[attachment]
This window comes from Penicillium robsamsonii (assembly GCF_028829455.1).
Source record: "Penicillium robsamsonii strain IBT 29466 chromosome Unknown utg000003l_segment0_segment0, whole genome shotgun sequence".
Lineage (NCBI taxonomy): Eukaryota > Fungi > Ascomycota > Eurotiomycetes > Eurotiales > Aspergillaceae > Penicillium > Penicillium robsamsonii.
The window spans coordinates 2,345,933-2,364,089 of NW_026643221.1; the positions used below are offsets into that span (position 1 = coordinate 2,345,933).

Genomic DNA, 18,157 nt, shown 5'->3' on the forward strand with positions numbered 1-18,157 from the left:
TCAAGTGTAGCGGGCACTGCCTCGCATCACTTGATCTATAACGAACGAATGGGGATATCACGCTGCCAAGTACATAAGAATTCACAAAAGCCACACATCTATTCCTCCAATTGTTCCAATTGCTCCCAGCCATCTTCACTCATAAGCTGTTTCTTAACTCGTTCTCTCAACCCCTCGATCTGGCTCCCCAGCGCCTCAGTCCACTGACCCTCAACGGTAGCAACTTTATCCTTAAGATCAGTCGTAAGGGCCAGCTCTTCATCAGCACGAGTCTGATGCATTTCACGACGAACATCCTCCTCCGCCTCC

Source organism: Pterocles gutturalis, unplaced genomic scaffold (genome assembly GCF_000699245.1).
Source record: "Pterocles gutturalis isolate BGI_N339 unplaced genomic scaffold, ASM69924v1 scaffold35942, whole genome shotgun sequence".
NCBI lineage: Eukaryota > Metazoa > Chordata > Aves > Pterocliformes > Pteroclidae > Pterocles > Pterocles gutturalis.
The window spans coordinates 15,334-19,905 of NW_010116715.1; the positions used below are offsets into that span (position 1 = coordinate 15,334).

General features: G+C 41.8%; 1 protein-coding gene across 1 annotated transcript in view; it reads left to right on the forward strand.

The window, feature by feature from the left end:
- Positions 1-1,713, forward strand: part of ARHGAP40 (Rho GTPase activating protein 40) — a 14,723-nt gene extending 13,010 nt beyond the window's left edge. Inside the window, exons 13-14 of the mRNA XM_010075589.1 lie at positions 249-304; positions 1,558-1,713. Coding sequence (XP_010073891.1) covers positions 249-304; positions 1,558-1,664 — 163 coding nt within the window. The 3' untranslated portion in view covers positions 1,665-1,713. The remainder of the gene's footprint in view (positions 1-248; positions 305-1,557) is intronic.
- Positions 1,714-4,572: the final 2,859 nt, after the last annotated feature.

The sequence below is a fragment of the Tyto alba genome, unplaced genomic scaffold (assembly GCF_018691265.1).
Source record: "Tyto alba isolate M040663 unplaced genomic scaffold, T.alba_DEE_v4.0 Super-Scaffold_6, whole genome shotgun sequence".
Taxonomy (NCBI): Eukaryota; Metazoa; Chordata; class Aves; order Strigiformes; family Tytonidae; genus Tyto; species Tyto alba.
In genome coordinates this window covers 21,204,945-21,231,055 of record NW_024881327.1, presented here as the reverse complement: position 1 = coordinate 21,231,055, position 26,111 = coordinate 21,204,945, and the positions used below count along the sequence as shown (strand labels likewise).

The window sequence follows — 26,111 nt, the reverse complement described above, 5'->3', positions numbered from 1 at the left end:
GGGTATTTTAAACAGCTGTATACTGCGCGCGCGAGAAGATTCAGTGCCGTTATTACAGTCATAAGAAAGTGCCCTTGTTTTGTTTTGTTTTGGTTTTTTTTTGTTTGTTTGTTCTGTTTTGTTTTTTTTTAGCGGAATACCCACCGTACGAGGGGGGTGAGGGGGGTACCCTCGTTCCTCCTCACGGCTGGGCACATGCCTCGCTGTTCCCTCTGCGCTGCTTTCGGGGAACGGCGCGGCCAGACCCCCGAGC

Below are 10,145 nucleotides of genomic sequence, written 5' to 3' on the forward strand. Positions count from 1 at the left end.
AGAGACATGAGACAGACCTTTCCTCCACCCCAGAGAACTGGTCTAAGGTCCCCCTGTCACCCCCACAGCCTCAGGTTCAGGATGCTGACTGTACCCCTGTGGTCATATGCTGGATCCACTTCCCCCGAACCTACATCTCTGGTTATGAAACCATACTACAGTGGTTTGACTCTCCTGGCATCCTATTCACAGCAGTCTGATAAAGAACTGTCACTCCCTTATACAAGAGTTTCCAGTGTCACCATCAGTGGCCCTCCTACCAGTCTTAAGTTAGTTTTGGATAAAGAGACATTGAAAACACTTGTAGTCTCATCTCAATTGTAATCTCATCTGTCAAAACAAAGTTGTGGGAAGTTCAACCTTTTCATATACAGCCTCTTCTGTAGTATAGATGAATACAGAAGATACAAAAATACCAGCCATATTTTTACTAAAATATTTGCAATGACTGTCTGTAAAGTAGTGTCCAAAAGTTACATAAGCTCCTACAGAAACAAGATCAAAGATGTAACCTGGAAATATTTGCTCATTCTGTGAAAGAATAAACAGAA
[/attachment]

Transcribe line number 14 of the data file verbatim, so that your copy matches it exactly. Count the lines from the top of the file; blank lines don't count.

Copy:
- Positions 1,714-4,572: the final 2,859 nt, after the last annotated feature.